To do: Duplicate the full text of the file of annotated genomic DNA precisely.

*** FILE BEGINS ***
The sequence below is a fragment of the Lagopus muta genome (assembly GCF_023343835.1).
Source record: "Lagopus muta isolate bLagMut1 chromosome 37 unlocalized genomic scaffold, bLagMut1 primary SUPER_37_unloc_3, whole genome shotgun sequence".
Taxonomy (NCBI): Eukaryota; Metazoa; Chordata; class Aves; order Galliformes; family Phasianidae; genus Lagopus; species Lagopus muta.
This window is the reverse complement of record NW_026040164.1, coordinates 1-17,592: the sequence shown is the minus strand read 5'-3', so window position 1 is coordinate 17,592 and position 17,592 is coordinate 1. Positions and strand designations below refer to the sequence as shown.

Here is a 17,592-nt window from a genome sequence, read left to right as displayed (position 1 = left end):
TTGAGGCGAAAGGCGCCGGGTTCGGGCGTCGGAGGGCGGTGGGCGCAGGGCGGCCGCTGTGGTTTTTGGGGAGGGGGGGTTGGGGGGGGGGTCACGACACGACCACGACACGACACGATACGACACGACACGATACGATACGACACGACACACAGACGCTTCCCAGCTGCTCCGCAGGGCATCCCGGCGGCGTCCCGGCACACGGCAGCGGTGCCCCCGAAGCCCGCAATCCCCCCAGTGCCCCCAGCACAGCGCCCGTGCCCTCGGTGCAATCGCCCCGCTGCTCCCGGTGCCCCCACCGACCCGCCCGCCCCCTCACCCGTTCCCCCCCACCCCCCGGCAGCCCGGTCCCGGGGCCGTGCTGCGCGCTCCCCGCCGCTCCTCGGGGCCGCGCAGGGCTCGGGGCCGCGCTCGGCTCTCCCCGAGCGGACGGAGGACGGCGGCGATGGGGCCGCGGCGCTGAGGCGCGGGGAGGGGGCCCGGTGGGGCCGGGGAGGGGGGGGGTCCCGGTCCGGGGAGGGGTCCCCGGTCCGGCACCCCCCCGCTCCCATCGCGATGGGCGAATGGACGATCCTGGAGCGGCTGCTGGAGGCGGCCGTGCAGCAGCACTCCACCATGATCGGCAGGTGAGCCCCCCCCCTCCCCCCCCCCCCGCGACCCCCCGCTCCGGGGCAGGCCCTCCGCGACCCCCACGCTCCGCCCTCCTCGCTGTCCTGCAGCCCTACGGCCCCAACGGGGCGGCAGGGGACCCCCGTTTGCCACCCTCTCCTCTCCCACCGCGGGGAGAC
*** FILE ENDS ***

The sequence below is a fragment of the Lagopus muta genome (assembly GCF_023343835.1).
Source record: "Lagopus muta isolate bLagMut1 chromosome 37 unlocalized genomic scaffold, bLagMut1 primary SUPER_37_unloc_3, whole genome shotgun sequence".
Taxonomy (NCBI): Eukaryota; Metazoa; Chordata; class Aves; order Galliformes; family Phasianidae; genus Lagopus; species Lagopus muta.
This window is the reverse complement of record NW_026040164.1, coordinates 1-17,592: the sequence shown is the minus strand read 5'-3', so window position 1 is coordinate 17,592 and position 17,592 is coordinate 1. Positions and strand designations below refer to the sequence as shown.

Here is a 17,592-nt window from a genome sequence, read left to right as displayed (position 1 = left end):
TTGAGGCGAAAGGCGCCGGGTTCGGGCGTCGGAGGGCGGTGGGCGCAGGGCGGCCGCTGTGGTTTTTGGGGAGGGGGGGTTGGGGGGGGGGTCACGACACGACCACGACACGACACGATACGACACGACACGATACGATACGACACGACACACAGACGCTTCCCAGCTGCTCCGCAGGGCATCCCGGCGGCGTCCCGGCACACGGCAGCGGTGCCCCCGAAGCCCGCAATCCCCCCAGTGCCCCCAGCACAGCGCCCGTGCCCTCGGTGCAATCGCCCCGCTGCTCCCGGTGCCCCCACCGACCCGCCCGCCCCCTCACCCGTTCCCCCCCACCCCCCGGCAGCCCGGTCCCGGGGCCGTGCTGCGCGCTCCCCGCCGCTCCTCGGGGCCGCGCAGGGCTCGGGGCCGCGCTCGGCTCTCCCCGAGCGGACGGAGGACGGCGGCGATGGGGCCGCGGCGCTGAGGCGCGGGGAGGGGGCCCGGTGGGGCCGGGGAGGGGGGGGGTCCCGGTCCGGGGAGGGGTCCCCGGTCCGGCACCCCCCCGCTCCCATCGCGATGGGCGAATGGACGATCCTGGAGCGGCTGCTGGAGGCGGCCGTGCAGCAGCACTCCACCATGATCGGCAGGTGAGCCCCCCCCCTCCCCCCCCCCCCGCGACCCCCCGCTCCGGGGCAGGCCCTCCGCGACCCCCACGCTCCGCCCTCCTCGCTGTCCTGCAGCCCTACGGCCCCAACGGGGCGGCAGGGGACCCCCGTTTGCCACCCTCTCCTCTCCCACCGCGGGGAGAC